Worship Facilities is part of the Informa Markets Division of Informa PLC

This site is operated by a business or businesses owned by Informa PLC and all copyright resides with them. Informa PLC's registered office is 5 Howick Place, London SW1P 1WG. Registered in England and Wales. Number 8860726.

Service planning
To avoid surprises and frustration, one idea that can help is to get the right people in the room to discuss upcoming services.

Service Planning: Pay Close Attention to Details That Add to Success

At the end of a successful service, look back and see how the details were the glue that held everything together.

Planning a church service seems like an easy thing to do, right? It’s so easy a monkey could do it. Not exactly.

I encourage you to look at your overall service, know where you are going, and know specifically what you are aiming for.

You’ve probably sat in services where everything had a nice flow. As a member of the congregation, you felt like there was a consistent theme, and it seemed like all the elements supported each other.

However, you’ve probably also attended services where the overall experience felt disconnected, unintentional, and just plain didn’t work. No church wants this to happen, but without proper planning, which includes collaborating with key members of your team, it will happen.

Let’s look at how it can be avoided.

The Right Team

First of all, who needs to be involved in this process? Define the players that will either be on the stage or be behind the scenes in a supporting role.

If you’re like most churches, some of these people will be obvious, such as pastor, worship leader, and tech director. However, most churches that have grown over the years, now find themselves with more people than ever involved, and also more technical scenarios to talk through, to make sure the service runs smoothly and supports the message of the day.

Positions you might not naturally think to include in these conversations can include ushers, greeters, prayer teams, hosts, campus pastor, video producer, musical director, stage support, security, lighting director, camera operators, teachers, and more. These individuals can be impacted, and caught off guard, by parts of the service that leadership might deem obvious, or unnecessary to talk about in detail.

To avoid surprises and frustration, one idea that can help is to get the right people in the room to discuss upcoming services. Depending on how far in advance you plan your services, this could be a weekly, bi-weekly, or monthly meeting.

My church recently implemented such a plan, and I’m sometimes amazed at how beneficial it is to have people from different departments and different perspectives get in the same room, to share their ideas.  These meetings have the potential to produce some truly creative results.

Good Transitions – The Myth, The Legend

Most people will agree that transitions make or break a service. It’s deceptively easy to convince yourself that transitions are self-explanatory and don’t need rehearsed, but if you’ve ever found yourself in the middle of a bad one, you’re quickly reminded why these are needed.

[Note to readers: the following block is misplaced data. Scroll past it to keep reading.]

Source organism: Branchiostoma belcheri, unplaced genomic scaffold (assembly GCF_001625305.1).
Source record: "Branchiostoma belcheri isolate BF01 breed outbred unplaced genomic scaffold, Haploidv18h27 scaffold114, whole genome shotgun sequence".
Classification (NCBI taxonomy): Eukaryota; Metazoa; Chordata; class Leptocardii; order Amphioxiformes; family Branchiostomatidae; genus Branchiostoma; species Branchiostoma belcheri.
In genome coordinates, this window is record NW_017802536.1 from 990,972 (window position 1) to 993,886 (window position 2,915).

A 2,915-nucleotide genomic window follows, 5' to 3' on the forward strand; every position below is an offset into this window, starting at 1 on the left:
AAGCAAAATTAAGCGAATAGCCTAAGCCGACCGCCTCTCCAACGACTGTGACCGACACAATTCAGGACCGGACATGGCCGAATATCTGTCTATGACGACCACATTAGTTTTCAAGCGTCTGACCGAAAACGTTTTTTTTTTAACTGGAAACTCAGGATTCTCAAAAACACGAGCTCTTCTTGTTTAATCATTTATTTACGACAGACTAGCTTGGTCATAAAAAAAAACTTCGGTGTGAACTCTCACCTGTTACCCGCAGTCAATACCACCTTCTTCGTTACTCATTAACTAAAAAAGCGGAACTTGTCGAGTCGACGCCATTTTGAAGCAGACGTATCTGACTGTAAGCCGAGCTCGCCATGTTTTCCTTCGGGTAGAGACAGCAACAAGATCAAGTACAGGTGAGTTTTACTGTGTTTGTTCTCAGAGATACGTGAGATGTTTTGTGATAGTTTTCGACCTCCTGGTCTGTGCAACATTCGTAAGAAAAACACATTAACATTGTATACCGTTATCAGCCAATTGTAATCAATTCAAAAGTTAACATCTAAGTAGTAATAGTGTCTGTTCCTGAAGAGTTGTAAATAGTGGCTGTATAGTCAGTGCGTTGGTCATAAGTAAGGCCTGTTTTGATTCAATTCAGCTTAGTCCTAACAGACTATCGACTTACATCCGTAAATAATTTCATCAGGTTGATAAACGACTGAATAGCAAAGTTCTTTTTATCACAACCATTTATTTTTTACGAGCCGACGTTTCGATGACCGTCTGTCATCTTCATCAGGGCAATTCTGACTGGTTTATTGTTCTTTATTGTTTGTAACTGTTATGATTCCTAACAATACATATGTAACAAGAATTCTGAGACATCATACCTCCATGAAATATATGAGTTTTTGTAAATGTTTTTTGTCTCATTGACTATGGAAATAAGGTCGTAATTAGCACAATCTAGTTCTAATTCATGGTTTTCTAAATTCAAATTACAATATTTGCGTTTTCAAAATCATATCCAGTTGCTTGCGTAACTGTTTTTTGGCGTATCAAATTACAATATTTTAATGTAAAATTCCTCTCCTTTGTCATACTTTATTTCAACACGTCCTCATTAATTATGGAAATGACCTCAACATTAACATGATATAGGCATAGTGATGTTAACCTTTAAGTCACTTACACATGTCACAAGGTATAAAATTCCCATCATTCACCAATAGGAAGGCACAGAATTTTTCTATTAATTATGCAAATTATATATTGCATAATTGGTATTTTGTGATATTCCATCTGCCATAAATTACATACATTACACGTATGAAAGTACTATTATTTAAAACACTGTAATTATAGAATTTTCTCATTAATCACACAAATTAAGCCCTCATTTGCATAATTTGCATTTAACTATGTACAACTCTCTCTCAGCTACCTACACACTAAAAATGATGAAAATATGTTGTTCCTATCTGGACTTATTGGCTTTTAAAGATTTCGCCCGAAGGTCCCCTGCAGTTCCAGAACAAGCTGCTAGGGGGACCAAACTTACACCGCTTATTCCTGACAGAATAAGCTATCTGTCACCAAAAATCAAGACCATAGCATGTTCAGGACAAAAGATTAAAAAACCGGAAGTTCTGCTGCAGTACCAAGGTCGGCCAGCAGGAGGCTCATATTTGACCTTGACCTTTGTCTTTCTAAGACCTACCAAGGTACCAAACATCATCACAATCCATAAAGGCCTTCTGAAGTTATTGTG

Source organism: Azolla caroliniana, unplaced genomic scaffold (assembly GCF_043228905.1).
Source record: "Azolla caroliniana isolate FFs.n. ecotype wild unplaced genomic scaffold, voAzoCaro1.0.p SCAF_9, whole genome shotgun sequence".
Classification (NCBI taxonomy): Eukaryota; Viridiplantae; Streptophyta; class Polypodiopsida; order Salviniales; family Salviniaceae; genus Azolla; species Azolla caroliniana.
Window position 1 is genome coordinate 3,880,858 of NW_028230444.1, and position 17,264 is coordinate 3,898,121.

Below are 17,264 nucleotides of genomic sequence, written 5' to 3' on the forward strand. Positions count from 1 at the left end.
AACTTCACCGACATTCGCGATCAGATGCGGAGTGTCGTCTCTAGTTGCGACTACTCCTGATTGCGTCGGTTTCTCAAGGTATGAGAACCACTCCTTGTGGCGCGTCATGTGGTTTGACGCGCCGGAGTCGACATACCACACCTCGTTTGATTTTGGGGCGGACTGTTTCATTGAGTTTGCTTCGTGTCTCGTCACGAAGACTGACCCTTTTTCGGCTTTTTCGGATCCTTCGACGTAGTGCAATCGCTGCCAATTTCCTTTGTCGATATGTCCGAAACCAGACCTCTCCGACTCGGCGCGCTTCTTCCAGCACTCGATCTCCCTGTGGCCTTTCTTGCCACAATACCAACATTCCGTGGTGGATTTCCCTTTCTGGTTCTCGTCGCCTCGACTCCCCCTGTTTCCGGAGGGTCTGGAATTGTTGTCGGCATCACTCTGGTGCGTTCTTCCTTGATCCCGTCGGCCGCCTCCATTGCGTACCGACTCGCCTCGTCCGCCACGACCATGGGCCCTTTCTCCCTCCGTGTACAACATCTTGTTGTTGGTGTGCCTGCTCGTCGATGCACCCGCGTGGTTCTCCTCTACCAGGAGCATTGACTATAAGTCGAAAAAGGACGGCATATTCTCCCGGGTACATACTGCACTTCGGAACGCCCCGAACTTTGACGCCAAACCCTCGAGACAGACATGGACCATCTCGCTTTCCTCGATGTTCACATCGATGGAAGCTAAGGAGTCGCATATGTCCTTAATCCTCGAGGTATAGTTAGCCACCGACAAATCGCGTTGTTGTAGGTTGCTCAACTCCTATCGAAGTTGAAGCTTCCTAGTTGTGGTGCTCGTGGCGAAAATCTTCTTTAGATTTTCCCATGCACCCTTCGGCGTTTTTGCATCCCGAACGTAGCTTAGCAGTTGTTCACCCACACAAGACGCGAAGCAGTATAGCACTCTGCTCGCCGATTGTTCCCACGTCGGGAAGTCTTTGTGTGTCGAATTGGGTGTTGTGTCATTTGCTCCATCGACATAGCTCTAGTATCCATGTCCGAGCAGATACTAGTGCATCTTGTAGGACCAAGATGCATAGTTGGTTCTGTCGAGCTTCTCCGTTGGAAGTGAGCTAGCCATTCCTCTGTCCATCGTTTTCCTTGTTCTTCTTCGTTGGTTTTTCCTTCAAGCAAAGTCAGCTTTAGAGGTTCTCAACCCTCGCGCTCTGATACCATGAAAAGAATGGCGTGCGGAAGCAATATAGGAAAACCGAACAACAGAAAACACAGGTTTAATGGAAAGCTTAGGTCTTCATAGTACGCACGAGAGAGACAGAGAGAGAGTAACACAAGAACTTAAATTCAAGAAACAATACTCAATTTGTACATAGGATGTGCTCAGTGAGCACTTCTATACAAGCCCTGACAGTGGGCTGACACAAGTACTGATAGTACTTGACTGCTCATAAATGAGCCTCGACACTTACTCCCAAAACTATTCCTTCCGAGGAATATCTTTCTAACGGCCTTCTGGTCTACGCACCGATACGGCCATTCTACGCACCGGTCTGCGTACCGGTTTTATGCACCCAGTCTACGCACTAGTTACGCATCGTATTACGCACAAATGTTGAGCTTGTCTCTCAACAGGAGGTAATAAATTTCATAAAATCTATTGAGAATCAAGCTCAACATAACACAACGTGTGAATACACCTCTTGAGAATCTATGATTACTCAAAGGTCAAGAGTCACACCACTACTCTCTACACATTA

I heard this quote somewhere, and it has stuck with me, “You don’t get what you expect, you only get what you inspect. This means that if you have a role in planning your service, you need to actually run through and rehearse these transitions, so you can see if it will work or not.

Seems obvious, right?

As a worship leader, even though I know that this is a valuable step, I still find myself tempted to skip it, only to often pay the price later.

Victory

The grand slam is found in this type of micro detail. It’s found in the minutia, which might not be the most exciting topics to talk through, but they are critically important.

At the end of a successful service, you can look back and see how these details were the glue that held everything together.

Here are some real-life examples of questions you might need to ask your team:

  • Who will open the service and greet the congregation?
  • How are we moving into the singing time?
  • How do the musicians enter and exit the stage?  Will someone from the worship team pray after the last song? What mic will they use?
  • Is there a bumper video to transition into the sermon?
  • When pastor is ready to preach, are there props, or any object lesson for the stage that needs to be put in place?
  • Is there a response time after the sermon? Are people invited forward?
  • Will people be prayed for at the altar? If so, will the front fill speakers be turned down or off?
  • Is there any music needed during closing comments?
  • When pastor dismisses, will the band play live or will there be a recorded song?

I encourage you to look at your overall service, know where you are going, and know specifically what you are aiming for.

Look at each transition. Is it helping the flow of the service? You have to know the big goal, the big theme, the big response (macro dynamics), but you also have to know all of the nuts and bolts type logistical questions (micro dynamics), so you can handle them in a way that supports the message and doesn’t detract from it.

As you get better at service planning, you will create experiences where teams collaborate together, with the congregation engaged, and God is glorified.

That is the grand slam we all want!

Hide comments

Comments

  • Allowed HTML tags: <em> <strong> <blockquote> <br> <p>

Plain text

  • No HTML tags allowed.
  • Web page addresses and e-mail addresses turn into links automatically.
  • Lines and paragraphs break automatically.
Publish